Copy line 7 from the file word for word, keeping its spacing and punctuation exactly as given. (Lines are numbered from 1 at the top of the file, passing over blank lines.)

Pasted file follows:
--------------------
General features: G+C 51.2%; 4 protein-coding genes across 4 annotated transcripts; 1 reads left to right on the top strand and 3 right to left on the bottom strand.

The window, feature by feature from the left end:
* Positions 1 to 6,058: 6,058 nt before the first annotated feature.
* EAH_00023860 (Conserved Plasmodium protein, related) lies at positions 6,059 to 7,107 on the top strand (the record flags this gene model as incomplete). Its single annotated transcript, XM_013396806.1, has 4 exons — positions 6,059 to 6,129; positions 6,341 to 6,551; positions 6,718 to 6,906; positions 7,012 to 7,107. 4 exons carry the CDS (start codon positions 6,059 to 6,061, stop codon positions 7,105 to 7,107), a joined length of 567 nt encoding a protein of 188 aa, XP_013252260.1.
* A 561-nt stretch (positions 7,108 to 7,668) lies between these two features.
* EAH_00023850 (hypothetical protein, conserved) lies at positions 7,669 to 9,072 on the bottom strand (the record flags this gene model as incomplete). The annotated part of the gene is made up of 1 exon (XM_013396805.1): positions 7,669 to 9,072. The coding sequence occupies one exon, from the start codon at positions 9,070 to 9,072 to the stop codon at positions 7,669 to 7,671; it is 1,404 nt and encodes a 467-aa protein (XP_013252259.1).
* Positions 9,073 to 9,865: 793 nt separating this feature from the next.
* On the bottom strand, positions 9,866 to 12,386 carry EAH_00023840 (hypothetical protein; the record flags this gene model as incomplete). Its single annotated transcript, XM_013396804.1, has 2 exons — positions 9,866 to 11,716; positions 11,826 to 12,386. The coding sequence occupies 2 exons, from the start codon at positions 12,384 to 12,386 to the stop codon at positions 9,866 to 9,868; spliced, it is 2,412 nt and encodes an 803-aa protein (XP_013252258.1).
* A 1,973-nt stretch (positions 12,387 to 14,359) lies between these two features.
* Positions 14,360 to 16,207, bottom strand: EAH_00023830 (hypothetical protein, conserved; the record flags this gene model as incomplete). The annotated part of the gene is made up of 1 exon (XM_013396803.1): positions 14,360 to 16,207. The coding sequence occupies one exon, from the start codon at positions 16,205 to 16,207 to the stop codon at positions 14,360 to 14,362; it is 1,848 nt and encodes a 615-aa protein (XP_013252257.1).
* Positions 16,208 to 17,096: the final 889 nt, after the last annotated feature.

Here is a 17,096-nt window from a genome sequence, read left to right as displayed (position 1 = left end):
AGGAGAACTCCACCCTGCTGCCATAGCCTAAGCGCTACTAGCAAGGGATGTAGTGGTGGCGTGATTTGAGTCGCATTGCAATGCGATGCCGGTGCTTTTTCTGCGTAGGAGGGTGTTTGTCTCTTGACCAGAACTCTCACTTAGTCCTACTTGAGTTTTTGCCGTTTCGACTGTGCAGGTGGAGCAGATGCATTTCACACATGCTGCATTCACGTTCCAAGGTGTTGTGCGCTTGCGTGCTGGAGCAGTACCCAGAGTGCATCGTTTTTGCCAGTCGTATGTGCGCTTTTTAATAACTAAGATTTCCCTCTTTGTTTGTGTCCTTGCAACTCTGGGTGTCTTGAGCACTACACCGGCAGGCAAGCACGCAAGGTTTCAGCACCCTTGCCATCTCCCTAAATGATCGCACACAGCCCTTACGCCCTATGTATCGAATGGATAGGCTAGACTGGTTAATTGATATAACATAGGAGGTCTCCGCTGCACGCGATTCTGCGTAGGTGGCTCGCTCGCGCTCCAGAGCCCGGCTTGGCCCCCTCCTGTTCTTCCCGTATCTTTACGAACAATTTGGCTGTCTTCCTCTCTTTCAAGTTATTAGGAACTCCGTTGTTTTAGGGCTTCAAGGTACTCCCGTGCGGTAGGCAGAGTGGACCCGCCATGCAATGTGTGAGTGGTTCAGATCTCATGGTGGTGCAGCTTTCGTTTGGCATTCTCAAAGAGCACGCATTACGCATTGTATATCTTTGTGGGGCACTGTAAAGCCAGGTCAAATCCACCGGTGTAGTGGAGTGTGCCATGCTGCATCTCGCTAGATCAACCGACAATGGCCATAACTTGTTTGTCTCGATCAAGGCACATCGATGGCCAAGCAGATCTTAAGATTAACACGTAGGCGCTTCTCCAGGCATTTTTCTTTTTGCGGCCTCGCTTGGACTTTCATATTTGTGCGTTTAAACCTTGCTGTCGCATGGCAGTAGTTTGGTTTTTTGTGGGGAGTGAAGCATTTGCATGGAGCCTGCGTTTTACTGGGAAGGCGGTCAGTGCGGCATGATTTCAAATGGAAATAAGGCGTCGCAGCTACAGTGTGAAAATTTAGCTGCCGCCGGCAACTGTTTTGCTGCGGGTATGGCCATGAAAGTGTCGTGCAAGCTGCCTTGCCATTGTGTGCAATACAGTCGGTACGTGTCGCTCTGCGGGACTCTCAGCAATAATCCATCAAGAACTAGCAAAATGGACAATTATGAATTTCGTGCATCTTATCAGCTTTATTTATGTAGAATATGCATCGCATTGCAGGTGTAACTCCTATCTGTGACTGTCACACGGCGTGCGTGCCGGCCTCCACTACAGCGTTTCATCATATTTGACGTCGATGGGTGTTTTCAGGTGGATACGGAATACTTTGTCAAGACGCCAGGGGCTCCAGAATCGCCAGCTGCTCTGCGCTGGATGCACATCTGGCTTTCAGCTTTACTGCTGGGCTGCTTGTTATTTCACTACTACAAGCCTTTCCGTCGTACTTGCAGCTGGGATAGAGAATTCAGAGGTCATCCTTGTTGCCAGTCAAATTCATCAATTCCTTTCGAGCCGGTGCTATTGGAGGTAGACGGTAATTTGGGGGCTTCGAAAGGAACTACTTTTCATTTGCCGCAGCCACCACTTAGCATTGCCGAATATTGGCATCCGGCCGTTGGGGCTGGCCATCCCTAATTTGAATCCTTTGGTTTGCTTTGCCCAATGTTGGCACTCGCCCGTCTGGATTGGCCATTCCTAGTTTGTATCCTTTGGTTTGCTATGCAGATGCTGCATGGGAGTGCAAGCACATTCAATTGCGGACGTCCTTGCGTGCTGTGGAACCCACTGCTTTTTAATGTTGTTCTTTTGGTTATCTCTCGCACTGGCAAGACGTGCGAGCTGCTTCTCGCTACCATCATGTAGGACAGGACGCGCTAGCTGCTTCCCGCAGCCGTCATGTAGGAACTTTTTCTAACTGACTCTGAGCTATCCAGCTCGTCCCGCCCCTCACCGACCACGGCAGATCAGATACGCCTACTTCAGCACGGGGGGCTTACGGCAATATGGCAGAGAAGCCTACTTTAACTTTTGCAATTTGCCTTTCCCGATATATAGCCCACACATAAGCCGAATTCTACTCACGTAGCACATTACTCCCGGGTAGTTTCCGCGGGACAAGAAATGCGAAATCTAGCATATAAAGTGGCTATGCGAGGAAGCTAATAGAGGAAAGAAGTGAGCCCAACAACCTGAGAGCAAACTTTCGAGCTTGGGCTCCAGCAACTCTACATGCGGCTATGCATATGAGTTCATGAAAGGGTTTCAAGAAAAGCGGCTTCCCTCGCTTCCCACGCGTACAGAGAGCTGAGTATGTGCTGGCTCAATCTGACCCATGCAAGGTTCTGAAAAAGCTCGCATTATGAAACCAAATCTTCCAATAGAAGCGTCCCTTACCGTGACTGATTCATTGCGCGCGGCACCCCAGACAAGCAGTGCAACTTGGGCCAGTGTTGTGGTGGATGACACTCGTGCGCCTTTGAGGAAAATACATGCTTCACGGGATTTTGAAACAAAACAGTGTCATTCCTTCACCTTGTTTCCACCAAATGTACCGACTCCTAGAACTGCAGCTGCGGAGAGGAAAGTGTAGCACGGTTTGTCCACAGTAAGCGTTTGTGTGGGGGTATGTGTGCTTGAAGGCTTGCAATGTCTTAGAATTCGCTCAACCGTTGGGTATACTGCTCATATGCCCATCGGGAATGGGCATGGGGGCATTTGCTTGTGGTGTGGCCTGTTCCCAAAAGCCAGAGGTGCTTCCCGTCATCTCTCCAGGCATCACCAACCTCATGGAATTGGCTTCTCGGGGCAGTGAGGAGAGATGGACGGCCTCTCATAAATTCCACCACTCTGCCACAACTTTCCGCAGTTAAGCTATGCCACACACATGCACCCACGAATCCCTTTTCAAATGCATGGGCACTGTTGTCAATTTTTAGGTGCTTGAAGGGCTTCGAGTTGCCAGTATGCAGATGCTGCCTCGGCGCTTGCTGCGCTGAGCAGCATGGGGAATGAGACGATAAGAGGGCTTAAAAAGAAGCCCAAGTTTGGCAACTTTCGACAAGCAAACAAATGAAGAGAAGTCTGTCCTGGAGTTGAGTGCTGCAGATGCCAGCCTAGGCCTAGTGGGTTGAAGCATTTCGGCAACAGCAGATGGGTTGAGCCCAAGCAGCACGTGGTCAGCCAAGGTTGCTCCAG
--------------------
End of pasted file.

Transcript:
* Positions 9,073 to 9,865: 793 nt separating this feature from the next.